Chardonnay is a varietal of white wine renowned for its refreshing crispness. The light, fruity notes typical to this grape lend themselves to the warm summer air. Yet chardonnay also possesses a great malleability, meaning that it can take on many different flavor profiles depending on how and where it was produced. For instance, some winemakers like to introduce smokey tones to chardonnay. While that might uncover some elements of the grape that you hadn’t previously considered, it’s not necessarily what you want to sip on to get through a hot, sunny day. As you enjoy the dog days of August, consider these fine specimens of wondrous white to bring out the best of the season.
The chardonnay grape was among the first to be commercially produced in the eastern United States. It was in the fertile regions surrounding upstate New York’s bucolic Finger Lakes that this style really took root in the mid 20th Century. Nowadays, you can find accomplished winemakers here—like the folks at Chateau Lafayette Reneau—capable of making a juice that could stack up against some of the finer chardonnays around the world. Their Proprietor’s Reserve 2009 is silky smooth thanks to grapes that are harvested at full ripeness. They age it for ten months in French oak, blending the subtle sweetness of pear with the subdued zestiness of tart lemons. At under $20 a bottle it’s also an exceptional value.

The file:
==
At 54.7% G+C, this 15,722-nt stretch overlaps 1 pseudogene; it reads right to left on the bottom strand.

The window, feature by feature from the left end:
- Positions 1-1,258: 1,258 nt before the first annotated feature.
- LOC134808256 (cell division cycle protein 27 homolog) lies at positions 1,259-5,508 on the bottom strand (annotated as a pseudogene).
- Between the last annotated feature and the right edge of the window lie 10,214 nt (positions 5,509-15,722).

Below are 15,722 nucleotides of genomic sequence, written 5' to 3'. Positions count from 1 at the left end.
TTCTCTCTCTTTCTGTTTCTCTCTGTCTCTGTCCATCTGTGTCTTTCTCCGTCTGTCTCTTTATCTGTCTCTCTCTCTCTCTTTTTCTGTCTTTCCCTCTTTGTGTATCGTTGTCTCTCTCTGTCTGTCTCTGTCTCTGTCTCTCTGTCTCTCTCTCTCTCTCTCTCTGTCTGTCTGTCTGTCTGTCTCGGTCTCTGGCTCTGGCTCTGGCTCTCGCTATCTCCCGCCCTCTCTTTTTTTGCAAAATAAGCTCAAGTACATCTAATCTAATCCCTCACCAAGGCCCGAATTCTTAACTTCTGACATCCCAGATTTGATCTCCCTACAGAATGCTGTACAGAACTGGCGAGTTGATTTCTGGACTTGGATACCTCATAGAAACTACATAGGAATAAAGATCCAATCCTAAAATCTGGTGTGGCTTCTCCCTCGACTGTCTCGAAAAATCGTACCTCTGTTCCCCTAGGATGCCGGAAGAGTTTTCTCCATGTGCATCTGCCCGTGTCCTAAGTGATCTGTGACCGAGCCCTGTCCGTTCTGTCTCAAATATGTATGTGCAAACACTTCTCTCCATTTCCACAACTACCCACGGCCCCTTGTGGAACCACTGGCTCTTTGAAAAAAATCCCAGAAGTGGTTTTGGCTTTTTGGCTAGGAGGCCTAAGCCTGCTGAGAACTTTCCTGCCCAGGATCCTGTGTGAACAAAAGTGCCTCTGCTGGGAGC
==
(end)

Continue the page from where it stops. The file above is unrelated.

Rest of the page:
From the opposite coast, Wente Vineyards was the first California winery to produce a Chardonnay (back in 1936), and they’re a great place to turn to for a solid bottle. Kalinda vineyards—out of the sun-soaked hills of Anderson Valley, California—is producing an incredibly drinkable chardonnay that typifies the alluring fruitiness of west coast whites. This vibrant creation lingers lovingly on the tongue with the vibrancy of the summer sun. And at $14 a bottle, you can certainly afford to bring a few of them to your next beach BBQ.
For the purists out there, you can obviously find a slew of French chardonnays that deliver on authentic old world flavor. The trick is to find the ones that are reasonably priced. Consider the 2008 Macon chard from VRAC—a veritable steal at around $11. It’s clean, crisp and oak-free, leaving you with only the sweetness of the grape to consider as you sit back and enjoy a glass, watching the sun set on another beautiful summer evening.